Using aspirin regularly in hope of preventing recurrent cardiovascular problems may increase an individual’s risk of developing macular degeneration, a leading cause of vision loss, according to a new study published in JAMA Internal Medicine.
Many individuals who have had a heart attack or stroke take aspirin regularly because it has been shown to reduce the risk of a recurrence of these cardiovascular disease (CVD) events. But as with all medications, regular aspirin use is associated with some risks, the most well established of which include bleeding in the stomach or around the brain. One previous study of a cross-section of 4691 older Europeans found an increased risk of macular degeneration among regular aspirin users (Ophthalmology. 2011;119:112-118). But the finding generated controversy because this kind of study alone can’t prove that aspirin contributes to macular degeneration.
So Jie Jin Wang, PhD, of the Centre for Vision Research at the University of Sydney, Australia; Paul Mitchell, PhD, also of Centre for Vision Research; and colleagues analyzed data on 2389 individuals. The individuals were enrolled in a prospective study of eye health among older Australians, the Blue Mountains Eye Study, led by Mitchell. Incidence of neovascular AMD among aspirin users over 15 years was 9.3% compared with 3.7% of nonusers.
Dr Wang and Dr Mitchell discussed the findings with news@JAMA via e-mail.
news@JAMA: How does your study advance our understanding of the relationship between aspirin use and AMD?
Dr Wang: Our finding of a longitudinal association confirms an observation from the European cross-sectional survey that also reported a 2-fold higher prevalence of neovascular AMD among regular aspirin users compared with nonusers. This confirmation suggests a consistency of the evidence on this association in 2 different population-based samples.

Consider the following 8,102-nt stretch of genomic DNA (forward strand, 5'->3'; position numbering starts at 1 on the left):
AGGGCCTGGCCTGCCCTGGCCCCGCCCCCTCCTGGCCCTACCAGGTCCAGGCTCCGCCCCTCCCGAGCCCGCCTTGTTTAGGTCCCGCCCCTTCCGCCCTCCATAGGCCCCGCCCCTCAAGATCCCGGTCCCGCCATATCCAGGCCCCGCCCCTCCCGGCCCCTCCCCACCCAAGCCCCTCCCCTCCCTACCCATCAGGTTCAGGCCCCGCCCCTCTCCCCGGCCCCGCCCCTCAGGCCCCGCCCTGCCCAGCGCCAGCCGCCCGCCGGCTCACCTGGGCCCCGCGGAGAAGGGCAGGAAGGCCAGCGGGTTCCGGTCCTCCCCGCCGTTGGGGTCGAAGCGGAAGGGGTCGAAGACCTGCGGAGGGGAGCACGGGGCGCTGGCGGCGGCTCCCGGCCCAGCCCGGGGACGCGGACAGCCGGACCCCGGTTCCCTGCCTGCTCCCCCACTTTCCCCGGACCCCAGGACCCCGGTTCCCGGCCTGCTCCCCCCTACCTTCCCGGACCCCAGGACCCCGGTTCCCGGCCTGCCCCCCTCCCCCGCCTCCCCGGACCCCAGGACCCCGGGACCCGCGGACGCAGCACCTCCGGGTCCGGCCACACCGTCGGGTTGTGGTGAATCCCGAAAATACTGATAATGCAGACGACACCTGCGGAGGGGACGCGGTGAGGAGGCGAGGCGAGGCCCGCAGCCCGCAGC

news@JAMA: Does it resolve the controversy?
Dr Wang: Evidence from observational studies can usually only generate and/or support a study hypothesis but cannot resolve completely the controversy of the study hypothesis, mainly due to the lack of a proven mechanism for the association.
news@JAMA: What do you think are the implications of your findings for the use of aspirin to prevent recurrent heart attacks or strokes?
Dr Mitchell: While aspirin is among the most effective CVD preventive therapies to reduce recurrent CVD events, regular use over the longer term has been associated with a number of well-documented adverse effects. The possibility of an effect on vision via an increase in the risk of AMD needs to now also be considered, in addition to other adverse effects, such as increased gastrointestinal, intracerebral, and extracranial hemorrhage.
Given the widespread use of aspirin, any increased risk of disabling conditions and morbidity would likely be important and may affect small subgroups of patients—in this case, patients who are at high risk of neovascular AMD. However, the magnitude of this potential risk is relatively small and needs to be balanced with the significant morbidity and mortality of suboptimally treated cardiovascular disease.
news@JAMA: Should physicians rethink the way they use aspirin?
Dr Mitchell: Currently there is insufficient evidence to recommend changing clinical practice, except in cases of patients with strong risk factors for neovascular AMD. If patients have a strong family history of neovascular AMD or have late AMD already affecting 1 eye, physicians could raise the awareness in patients and their families about the possibility of this possible adverse effect following long-term use of aspirin. Confirmation of our study findings in other longitudinal studies, however, will also be very important.
news@JAMA: What other studies are needed to further clarify the relationship between AMD and aspirin?
Dr Wang: Experimental studies in animal models are needed to explain the underlying mechanism for this association—or studies in humans using randomized controlled trials, where feasible. For example, randomized controlled trials to test the effect of aspirin on other health outcomes could also collect information about vision and the retina of the eye to assess possible adverse effects on vision and the eye.